But it's okay, they will tell you, because your car will definitely, certainly, cross their heart be here by Sunday. For sure. You are happy. They are happy. Everyone is happy.
As I type this, it is Sunday night. And do you think we got our car today?
(It's okay, I can wait while you ponder this...)
You are correct. We did not get our car.
But that's okay, because they told me we'll get it tomorrow.
Even though it is still tied up in customs.
Probably still in Aqaba.
But tomorrow. It will definitely be parked in my driveway tomorrow.
This past weekend, we took matters into our own hands and hired a man with a van to drive us 45 minutes north to Jerash. It's an old Roman city: the signs say it was built in 129 AD, which, as I told the kids, is like 129 years before Christ was born. Yes, that's right, I told them it was before Christ was born. BC, AD, whatevs. It's really, really, old, okay? That's all they needed to know.
Shay took most of the pictures. And if the kids look cheerful in the photos, well, it just goes to show what a great photographer he is. Actually, they whined their way through the first half of the site, which was too hot and too boring, unless you count their chance encounter with their school buddies, Mohammed and Yousef. That part was okay. Other than that, it was pretty much hot and boring the whole way up.
Once we got to the top, we gulped about 200 bottles of water and pointed our noses back downhill. At that point, they became positively giddy, and the return trip through the site was actually a lot of fun.
I'm glad we didn't wait to get our car. It was nice to get out and see something. Not as nice as it'll be when we finally see our car parked in our driveway, but, you know...
Thursday, September 23, 2010
They were chatting about the RoundUp, and whether anyone had volunteered to do it recently. I chimed in with a simple, innocent "boy do I love that RoundUp," and the next thing you know, I was rounding up myself. The responsibility is staggering, but I'll try my best.
So here goes.
The big news in the FS-blogosphere is the demise of EF'M's blog. He apparently decided to hang up his hat and work out some personal issues offline. Offline? Is there even such a thing? Here's hoping he is simply suffering through his 10-day-freak-out (that's what we called it in Beijing, because right around day 10 at post, every single spouse snapped and did something crazy - like call up the husband and threaten to fly out on the next plane, with or without kids, but definitely without the husband). Maybe he'll be back when he's recovered? Here's hoping...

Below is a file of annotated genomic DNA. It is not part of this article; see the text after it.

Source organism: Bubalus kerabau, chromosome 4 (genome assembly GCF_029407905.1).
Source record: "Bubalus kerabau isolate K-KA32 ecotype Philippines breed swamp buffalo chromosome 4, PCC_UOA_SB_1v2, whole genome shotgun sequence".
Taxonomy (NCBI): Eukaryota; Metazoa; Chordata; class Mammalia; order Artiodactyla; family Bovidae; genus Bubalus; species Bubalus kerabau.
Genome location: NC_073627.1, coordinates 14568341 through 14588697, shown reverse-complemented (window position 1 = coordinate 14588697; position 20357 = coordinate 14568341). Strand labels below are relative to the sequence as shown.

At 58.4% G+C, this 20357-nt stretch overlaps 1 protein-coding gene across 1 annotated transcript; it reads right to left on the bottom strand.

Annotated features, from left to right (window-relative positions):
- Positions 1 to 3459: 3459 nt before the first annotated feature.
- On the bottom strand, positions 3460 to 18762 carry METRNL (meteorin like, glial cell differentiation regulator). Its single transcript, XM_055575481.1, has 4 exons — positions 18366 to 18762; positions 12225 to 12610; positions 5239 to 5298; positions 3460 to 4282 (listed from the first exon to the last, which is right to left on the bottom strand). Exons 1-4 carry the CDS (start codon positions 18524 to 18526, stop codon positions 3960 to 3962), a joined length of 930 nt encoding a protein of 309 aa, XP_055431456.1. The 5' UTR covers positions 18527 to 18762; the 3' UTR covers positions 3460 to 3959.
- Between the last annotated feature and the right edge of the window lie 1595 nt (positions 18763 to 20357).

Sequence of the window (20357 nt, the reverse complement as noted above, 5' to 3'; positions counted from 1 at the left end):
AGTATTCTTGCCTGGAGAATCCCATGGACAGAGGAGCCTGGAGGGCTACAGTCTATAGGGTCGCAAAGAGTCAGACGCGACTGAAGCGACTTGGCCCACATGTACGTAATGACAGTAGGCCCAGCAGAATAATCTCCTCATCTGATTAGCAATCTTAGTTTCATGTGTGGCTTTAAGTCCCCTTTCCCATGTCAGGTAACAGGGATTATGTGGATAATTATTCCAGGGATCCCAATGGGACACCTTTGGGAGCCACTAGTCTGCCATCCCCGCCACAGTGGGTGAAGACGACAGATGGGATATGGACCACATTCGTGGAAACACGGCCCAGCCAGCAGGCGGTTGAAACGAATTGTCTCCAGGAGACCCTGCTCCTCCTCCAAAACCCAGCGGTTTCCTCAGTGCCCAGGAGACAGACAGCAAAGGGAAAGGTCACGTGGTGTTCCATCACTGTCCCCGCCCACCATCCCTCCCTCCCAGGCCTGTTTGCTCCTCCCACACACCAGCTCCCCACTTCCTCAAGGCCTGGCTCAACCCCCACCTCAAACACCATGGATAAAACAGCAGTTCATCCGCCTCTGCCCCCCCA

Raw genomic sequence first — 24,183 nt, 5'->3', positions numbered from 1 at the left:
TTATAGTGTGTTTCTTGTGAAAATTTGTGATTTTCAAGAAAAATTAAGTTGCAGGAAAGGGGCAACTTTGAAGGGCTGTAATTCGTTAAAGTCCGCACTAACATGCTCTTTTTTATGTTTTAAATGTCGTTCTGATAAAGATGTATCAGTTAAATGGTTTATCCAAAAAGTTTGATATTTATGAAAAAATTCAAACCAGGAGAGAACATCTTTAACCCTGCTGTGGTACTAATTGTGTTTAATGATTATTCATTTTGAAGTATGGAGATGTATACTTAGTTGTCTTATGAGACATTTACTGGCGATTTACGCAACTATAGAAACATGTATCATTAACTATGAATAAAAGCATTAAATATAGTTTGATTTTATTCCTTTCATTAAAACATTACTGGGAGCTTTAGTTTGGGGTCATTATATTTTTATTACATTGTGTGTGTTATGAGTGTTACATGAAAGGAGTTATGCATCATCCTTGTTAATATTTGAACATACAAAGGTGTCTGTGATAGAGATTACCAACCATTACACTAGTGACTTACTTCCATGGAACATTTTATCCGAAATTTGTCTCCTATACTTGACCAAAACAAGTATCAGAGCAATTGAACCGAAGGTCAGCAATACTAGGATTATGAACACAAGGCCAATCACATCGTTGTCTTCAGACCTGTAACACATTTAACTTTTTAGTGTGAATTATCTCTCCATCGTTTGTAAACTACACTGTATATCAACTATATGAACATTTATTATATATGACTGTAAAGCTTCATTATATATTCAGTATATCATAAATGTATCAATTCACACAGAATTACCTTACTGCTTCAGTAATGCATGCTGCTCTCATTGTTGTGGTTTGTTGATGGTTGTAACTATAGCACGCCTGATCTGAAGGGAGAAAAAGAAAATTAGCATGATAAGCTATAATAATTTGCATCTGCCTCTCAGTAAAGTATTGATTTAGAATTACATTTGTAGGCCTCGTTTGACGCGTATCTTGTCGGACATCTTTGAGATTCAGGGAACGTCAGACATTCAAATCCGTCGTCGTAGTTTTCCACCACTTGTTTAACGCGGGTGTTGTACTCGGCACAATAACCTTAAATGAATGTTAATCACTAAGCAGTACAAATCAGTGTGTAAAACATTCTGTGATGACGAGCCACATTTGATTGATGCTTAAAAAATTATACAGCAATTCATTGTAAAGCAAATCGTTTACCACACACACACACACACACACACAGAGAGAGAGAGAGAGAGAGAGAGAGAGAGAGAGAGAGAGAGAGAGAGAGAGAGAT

Out with the old, in with the new. Amy from Ottawa has a blog you never knew about, and if you're a crafty type, you'll want to stop by. She knits the cutest sweaters ever, when she's not walking the dog, baking cookies or reminiscing about the old days in China.
Let's see, what else happened this week? Well, for starters, Michel at Facts are Strictly Optional is finally back from her accidental TDY to Kuwait, and what's the first thing she decides to do when she returns to the office? Move the furniture, of course. How this woman has managed to not be fired, I have no idea - if her stellar work ethic doesn't get her, then her expletive-laden blog certainly should. But she's the funniest blogger in the whole of the FS, so click on over and read about her Al-Qa-ida sleeper credenza and her run-in with the OSHA enforcers.
Over at FSI, Destination Diplomacy is busy cramming Spanish into her brain. Digger is also studying at FSI - she got to hang with other FSI language students, and did you know she understands Hebrew, German, Finnish, Danish, Dutch, and probably Icelandic, too? Seriously, Finnish? I've met Finns who don't understand Finnish. Pretty impressive, in an "I've been in Amman for almost 2 months and still don't know how to count to ten in Arabic" sort of way. Digger also got to hang out with one-half of Fabling. The other half is currently having a bit of culture shock in Northern Virginia.
Connie is celebrating Peace One Day with her kids in Amman. While she's celebrating peace, Daring Adventure is over in DC, discussing "How to Win a Knife Fight" with Mr. Fitscrap, her kick-ass husband who could apparently shoot you right straight in your center-mass if you tick him off enough.
Brand New Day got stung by a bee in Vienna. Shannon did not get stung by a bee in Malawi. She also didn't get killed by a black mamba snake, a hammerkop, a tadpole, a Power's Rain Frog, a centipede or any of the other strange creatures that inhabit her backyard. Those creatures run scared when they see Shannon's family. Because her boys eat bugs. See what I mean, people? First you start wearing toe socks, and then you graduate to toe shoes. You hold a giant grub, next thing you know you're munching it down. And speaking of bugs, here's a special shout-out to Zoe, for linking to the nastiest article you've ever read.